During a visit to Marshfield on Tuesday, the Secretary of the Massachusetts Department of Transportation, Rich Davey, explained that he’s been working to reform the MassDOT to become a state-wide agency rather than just ‘Boston focused’. But he said they’re having trouble funding road projects as well as general operations because they’re scraping by.
“Potholes to be clear, trains to be on-time, minimal wait at the registry [of motor vehicles]: that’s what you expect and I’m telling you folks we cannot deliver that given the current way we finance the Department of Transportation. It cannot be done,” said Davey
Davey went on to say that for the past 20 years, highway operations have been inappropriately funded which has created a deficit of $250 million.
But he also mentioned that the MBTA has the highest amount of debt out of any transit authority in the U.S at $8.6 billion.
The Greenbush and Kingston/Plymouth commuter rail lines lost weekend service and fares were raised just this past July but Davey noted that they might be in the same situation again, “Next year’s budget deficit will be over $100 million dollars. If we don’t solve the problem we’ll be back with massive fare hikes and service cuts come next year.”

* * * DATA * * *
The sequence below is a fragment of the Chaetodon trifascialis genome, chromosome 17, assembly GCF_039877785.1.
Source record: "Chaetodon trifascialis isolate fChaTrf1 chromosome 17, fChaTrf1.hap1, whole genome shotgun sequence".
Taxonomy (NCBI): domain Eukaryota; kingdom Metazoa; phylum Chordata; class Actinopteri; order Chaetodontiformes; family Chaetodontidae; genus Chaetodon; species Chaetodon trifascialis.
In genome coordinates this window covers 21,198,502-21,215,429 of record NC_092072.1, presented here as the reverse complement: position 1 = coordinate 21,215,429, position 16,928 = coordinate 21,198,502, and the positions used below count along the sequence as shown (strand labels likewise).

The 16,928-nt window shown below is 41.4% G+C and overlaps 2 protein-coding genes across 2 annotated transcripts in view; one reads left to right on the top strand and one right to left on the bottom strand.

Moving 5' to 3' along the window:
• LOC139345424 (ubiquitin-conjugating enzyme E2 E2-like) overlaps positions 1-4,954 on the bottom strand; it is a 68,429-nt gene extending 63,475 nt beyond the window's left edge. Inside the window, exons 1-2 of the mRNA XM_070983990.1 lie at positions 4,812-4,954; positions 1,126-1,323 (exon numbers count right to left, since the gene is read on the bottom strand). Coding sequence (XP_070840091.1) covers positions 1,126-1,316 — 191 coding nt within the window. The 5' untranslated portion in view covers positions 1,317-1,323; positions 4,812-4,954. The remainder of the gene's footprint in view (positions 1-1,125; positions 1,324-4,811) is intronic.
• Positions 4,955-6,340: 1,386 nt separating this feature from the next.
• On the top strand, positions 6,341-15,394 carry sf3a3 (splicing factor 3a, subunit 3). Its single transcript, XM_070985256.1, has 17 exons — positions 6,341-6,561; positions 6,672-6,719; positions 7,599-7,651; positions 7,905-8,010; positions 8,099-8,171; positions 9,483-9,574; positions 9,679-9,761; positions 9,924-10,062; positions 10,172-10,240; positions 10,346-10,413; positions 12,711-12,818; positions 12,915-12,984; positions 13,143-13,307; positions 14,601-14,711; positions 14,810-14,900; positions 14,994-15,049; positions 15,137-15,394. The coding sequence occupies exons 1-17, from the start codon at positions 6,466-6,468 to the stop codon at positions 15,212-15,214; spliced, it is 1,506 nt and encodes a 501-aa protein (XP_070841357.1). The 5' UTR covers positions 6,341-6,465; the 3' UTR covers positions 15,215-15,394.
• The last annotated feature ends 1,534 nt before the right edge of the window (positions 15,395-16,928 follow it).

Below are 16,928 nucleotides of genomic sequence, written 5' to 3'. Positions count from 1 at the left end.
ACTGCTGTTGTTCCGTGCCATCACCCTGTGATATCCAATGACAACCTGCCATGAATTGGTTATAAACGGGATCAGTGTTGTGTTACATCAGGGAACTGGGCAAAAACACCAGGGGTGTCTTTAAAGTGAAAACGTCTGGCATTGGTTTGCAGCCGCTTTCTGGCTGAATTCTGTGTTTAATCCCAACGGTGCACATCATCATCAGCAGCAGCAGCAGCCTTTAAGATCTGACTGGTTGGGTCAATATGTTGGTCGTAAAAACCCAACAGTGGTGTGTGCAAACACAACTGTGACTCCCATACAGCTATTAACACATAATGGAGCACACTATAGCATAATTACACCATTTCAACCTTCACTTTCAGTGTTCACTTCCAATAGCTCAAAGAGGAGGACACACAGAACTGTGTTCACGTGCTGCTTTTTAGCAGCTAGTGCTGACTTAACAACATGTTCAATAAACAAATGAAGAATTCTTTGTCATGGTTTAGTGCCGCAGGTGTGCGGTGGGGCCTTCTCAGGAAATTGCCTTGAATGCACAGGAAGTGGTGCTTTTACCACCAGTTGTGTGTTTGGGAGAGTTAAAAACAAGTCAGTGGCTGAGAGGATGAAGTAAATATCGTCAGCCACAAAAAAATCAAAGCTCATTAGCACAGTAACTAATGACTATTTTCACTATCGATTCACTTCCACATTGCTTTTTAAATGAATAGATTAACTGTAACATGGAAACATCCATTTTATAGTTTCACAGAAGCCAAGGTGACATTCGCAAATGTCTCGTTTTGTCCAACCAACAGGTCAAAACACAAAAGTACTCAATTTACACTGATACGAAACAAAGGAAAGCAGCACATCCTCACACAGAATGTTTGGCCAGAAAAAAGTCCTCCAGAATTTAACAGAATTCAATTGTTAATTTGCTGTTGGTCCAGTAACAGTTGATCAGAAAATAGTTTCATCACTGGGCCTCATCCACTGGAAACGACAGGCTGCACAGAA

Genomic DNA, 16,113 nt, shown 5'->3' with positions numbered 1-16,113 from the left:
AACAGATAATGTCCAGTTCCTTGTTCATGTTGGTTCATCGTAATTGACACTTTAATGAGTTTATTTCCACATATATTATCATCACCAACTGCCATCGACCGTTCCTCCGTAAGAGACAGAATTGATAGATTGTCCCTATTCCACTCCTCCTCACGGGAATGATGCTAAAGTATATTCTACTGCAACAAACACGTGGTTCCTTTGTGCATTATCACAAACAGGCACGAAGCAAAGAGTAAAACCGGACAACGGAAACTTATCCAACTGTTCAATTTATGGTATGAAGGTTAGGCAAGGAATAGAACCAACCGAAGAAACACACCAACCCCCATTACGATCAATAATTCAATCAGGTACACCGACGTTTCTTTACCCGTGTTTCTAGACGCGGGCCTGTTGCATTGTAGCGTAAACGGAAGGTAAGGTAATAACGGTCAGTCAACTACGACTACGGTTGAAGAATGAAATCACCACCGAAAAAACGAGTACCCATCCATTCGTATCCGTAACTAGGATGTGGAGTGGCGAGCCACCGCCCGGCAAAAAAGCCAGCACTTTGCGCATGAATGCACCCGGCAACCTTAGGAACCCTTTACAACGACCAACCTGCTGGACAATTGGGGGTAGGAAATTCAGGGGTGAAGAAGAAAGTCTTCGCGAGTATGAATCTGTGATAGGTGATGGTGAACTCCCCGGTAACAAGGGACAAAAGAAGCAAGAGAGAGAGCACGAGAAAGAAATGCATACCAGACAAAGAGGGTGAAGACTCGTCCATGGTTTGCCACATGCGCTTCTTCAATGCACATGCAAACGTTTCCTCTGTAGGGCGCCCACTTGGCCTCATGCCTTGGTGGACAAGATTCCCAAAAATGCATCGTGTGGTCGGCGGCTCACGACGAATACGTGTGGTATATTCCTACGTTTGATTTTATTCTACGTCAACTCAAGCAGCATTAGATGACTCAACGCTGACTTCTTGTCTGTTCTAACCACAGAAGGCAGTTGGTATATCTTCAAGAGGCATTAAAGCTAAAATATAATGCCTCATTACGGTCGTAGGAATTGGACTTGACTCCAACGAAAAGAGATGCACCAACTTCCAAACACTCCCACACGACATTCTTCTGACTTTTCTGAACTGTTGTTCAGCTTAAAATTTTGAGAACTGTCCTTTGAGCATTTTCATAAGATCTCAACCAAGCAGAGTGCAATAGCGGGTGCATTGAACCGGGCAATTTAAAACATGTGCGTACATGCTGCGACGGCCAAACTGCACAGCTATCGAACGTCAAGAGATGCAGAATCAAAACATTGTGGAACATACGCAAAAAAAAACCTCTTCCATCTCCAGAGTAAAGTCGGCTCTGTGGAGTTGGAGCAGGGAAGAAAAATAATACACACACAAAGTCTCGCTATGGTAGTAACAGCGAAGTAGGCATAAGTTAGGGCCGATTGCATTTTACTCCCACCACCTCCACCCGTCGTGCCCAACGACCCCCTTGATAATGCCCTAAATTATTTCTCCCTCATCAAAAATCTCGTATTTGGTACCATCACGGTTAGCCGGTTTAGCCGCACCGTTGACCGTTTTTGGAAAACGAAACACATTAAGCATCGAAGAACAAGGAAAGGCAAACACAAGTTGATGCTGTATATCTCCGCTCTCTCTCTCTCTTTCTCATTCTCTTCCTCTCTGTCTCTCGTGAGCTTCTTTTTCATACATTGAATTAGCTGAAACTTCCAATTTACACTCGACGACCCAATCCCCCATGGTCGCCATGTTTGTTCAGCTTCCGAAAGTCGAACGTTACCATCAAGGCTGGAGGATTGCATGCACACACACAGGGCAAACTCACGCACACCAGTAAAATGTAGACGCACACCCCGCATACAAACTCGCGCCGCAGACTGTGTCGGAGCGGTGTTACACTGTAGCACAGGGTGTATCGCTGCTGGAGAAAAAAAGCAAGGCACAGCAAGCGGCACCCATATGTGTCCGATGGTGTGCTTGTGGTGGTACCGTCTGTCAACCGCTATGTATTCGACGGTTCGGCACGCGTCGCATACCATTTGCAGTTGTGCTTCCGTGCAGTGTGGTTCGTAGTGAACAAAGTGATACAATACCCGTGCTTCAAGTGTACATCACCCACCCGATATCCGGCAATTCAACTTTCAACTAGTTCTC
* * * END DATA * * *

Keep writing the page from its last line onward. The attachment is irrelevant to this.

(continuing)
However Davey said the MassDOT is looking at ways to save money and generate funding such as going from two subway operators on the Red Line to only one and incorporating advertising on their website.
State Representative Jim Cantwell (right) talks with the MassDOT Highway Division Administrator Frank DePaola (far left) and MassDOT Secretary Rich Davey (middle) at a breakfast in Marshfield that was hosted by Cantwell and the Marshfield Chamber of Commerce.
(photo provided by Arnold Briggs)